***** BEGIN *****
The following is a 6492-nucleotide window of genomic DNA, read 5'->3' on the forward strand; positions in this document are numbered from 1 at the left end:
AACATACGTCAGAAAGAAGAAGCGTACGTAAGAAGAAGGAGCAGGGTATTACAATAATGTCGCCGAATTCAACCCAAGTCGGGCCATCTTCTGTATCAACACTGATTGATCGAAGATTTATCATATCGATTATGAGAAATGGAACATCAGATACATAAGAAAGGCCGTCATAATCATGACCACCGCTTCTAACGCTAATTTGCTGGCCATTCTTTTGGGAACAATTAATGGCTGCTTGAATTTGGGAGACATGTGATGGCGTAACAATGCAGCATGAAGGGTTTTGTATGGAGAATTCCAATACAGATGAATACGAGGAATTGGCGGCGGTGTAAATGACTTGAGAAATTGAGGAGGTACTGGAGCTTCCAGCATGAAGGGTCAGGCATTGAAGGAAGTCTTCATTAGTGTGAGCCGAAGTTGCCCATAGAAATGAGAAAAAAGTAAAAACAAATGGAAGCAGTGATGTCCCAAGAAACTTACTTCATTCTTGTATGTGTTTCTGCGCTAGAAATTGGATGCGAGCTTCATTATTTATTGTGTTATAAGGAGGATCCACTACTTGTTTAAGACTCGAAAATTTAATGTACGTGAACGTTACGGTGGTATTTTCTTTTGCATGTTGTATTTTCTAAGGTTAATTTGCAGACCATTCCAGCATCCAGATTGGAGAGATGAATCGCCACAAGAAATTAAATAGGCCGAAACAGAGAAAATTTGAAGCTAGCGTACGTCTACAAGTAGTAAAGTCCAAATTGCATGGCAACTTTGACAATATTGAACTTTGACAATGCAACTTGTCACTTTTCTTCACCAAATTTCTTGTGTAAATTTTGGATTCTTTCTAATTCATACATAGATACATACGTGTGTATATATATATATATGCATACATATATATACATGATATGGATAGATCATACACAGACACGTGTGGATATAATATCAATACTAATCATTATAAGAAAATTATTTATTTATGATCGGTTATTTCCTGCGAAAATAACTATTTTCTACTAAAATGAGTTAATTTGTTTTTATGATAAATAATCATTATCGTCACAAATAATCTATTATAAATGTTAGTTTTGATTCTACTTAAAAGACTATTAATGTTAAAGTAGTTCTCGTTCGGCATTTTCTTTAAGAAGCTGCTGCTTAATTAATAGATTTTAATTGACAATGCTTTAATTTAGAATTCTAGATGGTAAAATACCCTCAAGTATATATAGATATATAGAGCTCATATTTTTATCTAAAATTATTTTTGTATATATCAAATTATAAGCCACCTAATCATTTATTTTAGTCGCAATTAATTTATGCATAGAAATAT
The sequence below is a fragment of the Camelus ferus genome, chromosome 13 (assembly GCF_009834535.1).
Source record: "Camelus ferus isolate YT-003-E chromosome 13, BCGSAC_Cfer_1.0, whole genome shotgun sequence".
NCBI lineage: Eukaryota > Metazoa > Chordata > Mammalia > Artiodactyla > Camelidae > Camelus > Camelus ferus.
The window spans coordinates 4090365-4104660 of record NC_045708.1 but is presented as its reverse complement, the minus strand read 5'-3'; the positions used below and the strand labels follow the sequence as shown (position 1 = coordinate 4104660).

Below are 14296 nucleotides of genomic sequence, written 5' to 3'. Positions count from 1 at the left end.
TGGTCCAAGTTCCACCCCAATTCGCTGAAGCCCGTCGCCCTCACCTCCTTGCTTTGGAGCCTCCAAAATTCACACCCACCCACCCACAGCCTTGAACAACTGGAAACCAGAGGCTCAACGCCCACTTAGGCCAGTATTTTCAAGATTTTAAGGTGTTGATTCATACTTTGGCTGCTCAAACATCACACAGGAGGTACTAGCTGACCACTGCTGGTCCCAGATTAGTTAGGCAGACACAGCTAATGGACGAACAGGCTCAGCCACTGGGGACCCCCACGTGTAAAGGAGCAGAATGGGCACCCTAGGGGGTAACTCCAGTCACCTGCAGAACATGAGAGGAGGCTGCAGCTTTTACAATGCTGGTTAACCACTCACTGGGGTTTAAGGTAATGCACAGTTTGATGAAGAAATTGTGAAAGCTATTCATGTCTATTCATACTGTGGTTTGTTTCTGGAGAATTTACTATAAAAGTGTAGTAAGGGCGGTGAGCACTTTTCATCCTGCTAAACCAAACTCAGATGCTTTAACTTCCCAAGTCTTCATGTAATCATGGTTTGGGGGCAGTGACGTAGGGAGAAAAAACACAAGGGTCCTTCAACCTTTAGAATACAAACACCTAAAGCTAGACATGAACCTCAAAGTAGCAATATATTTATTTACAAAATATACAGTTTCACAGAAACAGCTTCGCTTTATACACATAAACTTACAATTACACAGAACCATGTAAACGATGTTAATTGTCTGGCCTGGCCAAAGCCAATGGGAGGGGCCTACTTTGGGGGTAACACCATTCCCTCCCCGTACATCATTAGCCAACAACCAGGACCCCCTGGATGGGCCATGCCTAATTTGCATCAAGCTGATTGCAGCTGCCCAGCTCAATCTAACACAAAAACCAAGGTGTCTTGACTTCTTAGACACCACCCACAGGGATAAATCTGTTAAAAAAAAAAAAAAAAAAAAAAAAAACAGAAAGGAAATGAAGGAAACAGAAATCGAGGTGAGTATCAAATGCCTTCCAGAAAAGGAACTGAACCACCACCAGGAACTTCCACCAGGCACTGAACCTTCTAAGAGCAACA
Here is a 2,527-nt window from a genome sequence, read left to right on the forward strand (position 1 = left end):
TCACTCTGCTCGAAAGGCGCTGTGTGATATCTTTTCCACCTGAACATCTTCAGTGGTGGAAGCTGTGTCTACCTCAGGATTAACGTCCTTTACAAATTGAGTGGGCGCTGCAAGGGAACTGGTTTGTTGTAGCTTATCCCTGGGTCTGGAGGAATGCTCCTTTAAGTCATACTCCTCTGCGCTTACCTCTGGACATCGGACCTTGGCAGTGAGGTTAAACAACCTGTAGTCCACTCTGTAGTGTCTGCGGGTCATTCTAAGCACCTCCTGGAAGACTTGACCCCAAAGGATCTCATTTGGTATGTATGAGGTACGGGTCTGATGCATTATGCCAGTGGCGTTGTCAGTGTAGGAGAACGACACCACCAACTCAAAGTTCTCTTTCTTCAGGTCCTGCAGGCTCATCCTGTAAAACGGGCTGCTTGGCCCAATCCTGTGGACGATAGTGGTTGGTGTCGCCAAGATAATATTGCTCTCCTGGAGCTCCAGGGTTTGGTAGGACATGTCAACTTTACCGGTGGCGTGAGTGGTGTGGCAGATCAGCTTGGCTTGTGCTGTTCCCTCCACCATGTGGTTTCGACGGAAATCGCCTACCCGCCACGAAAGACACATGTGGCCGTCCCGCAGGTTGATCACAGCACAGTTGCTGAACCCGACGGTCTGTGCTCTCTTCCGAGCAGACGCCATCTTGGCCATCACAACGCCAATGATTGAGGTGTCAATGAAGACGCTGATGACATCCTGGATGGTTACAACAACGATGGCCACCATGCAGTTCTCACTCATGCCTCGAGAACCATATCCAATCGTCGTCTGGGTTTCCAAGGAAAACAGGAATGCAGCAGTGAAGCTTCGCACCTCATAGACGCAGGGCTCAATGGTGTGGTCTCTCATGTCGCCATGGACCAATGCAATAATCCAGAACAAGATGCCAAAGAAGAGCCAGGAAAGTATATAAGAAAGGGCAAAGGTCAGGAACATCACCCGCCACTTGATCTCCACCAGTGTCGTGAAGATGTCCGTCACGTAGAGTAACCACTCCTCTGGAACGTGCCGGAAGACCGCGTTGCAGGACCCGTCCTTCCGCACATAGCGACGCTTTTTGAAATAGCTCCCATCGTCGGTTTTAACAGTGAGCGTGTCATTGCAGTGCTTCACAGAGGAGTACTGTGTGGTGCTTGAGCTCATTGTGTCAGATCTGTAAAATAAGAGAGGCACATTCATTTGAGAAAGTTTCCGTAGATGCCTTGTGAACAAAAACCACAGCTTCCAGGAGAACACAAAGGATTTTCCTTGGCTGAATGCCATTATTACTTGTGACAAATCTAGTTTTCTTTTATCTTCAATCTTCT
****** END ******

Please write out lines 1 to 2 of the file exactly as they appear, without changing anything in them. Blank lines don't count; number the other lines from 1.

The following is a 6492-nucleotide window of genomic DNA, read 5'->3' on the forward strand; positions in this document are numbered from 1 at the left end:
AACATACGTCAGAAAGAAGAAGCGTACGTAAGAAGAAGGAGCAGGGTATTACAATAATGTCGCCGAATTCAACCCAAGTCGGGCCATCTTCTGTATCAACACTGATTGATCGAAGATTTATCATATCGATTATGAGAAATGGAACATCAGATACATAAGAAAGGCCGTCATAATCATGACCACCGCTTCTAACGCTAATTTGCTGGCCATTCTTTTGGGAACAATTAATGGCTGCTTGAATTTGGGAGACATGTGATGGCGTAACAATGCAGCATGAAGGGTTTTGTATGGAGAATTCCAATACAGATGAATACGAGGAATTGGCGGCGGTGTAAATGACTTGAGAAATTGAGGAGGTACTGGAGCTTCCAGCATGAAGGGTCAGGCATTGAAGGAAGTCTTCATTAGTGTGAGCCGAAGTTGCCCATAGAAATGAGAAAAAAGTAAAAACAAATGGAAGCAGTGATGTCCCAAGAAACTTACTTCATTCTTGTATGTGTTTCTGCGCTAGAAATTGGATGCGAGCTTCATTATTTATTGTGTTATAAGGAGGATCCACTACTTGTTTAAGACTCGAAAATTTAATGTACGTGAACGTTACGGTGGTATTTTCTTTTGCATGTTGTATTTTCTAAGGTTAATTTGCAGACCATTCCAGCATCCAGATTGGAGAGATGAATCGCCACAAGAAATTAAATAGGCCGAAACAGAGAAAATTTGAAGCTAGCGTACGTCTACAAGTAGTAAAGTCCAAATTGCATGGCAACTTTGACAATATTGAACTTTGACAATGCAACTTGTCACTTTTCTTCACCAAATTTCTTGTGTAAATTTTGGATTCTTTCTAATTCATACATAGATACATACGTGTGTATATATATATATATGCATACATATATATACATGATATGGATAGATCATACACAGACACGTGTGGATATAATATCAATACTAATCATTATAAGAAAATTATTTATTTATGATCGGTTATTTCCTGCGAAAATAACTATTTTCTACTAAAATGAGTTAATTTGTTTTTATGATAAATAATCATTATCGTCACAAATAATCTATTATAAATGTTAGTTTTGATTCTACTTAAAAGACTATTAATGTTAAAGTAGTTCTCGTTCGGCATTTTCTTTAAGAAGCTGCTGCTTAATTAATAGATTTTAATTGACAATGCTTTAATTTAGAATTCTAGATGGTAAAATACCCTCAAGTATATATAGATATATAGAGCTCATATTTTTATCTAAAATTATTTTTGTATATATCAAATTATAAGCCACCTAATCATTTATTTTAGTCGCAATTAATTTATGCATAGAAATAT